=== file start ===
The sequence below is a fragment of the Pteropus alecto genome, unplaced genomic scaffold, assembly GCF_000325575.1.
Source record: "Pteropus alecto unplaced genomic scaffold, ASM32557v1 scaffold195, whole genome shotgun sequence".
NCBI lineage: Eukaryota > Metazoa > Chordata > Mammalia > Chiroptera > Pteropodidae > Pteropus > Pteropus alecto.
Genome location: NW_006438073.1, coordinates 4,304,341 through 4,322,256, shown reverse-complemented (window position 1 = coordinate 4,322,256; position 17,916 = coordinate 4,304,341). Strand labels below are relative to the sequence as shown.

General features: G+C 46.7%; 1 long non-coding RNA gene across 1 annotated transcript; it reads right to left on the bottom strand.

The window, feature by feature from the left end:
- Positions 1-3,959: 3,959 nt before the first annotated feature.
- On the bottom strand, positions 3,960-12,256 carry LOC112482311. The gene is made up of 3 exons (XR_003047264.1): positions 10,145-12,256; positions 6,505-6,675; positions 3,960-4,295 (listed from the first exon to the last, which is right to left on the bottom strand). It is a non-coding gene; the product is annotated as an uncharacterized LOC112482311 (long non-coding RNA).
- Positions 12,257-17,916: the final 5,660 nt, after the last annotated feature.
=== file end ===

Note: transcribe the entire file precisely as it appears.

The sequence below is a fragment of the Pteropus alecto genome, unplaced genomic scaffold, assembly GCF_000325575.1.
Source record: "Pteropus alecto unplaced genomic scaffold, ASM32557v1 scaffold195, whole genome shotgun sequence".
NCBI lineage: Eukaryota > Metazoa > Chordata > Mammalia > Chiroptera > Pteropodidae > Pteropus > Pteropus alecto.
Genome location: NW_006438073.1, coordinates 4,304,341 through 4,322,256, shown reverse-complemented (window position 1 = coordinate 4,322,256; position 17,916 = coordinate 4,304,341). Strand labels below are relative to the sequence as shown.

General features: G+C 46.7%; 1 long non-coding RNA gene across 1 annotated transcript; it reads right to left on the bottom strand.

The window, feature by feature from the left end:
- Positions 1-3,959: 3,959 nt before the first annotated feature.
- On the bottom strand, positions 3,960-12,256 carry LOC112482311. The gene is made up of 3 exons (XR_003047264.1): positions 10,145-12,256; positions 6,505-6,675; positions 3,960-4,295 (listed from the first exon to the last, which is right to left on the bottom strand). It is a non-coding gene; the product is annotated as an uncharacterized LOC112482311 (long non-coding RNA).
- Positions 12,257-17,916: the final 5,660 nt, after the last annotated feature.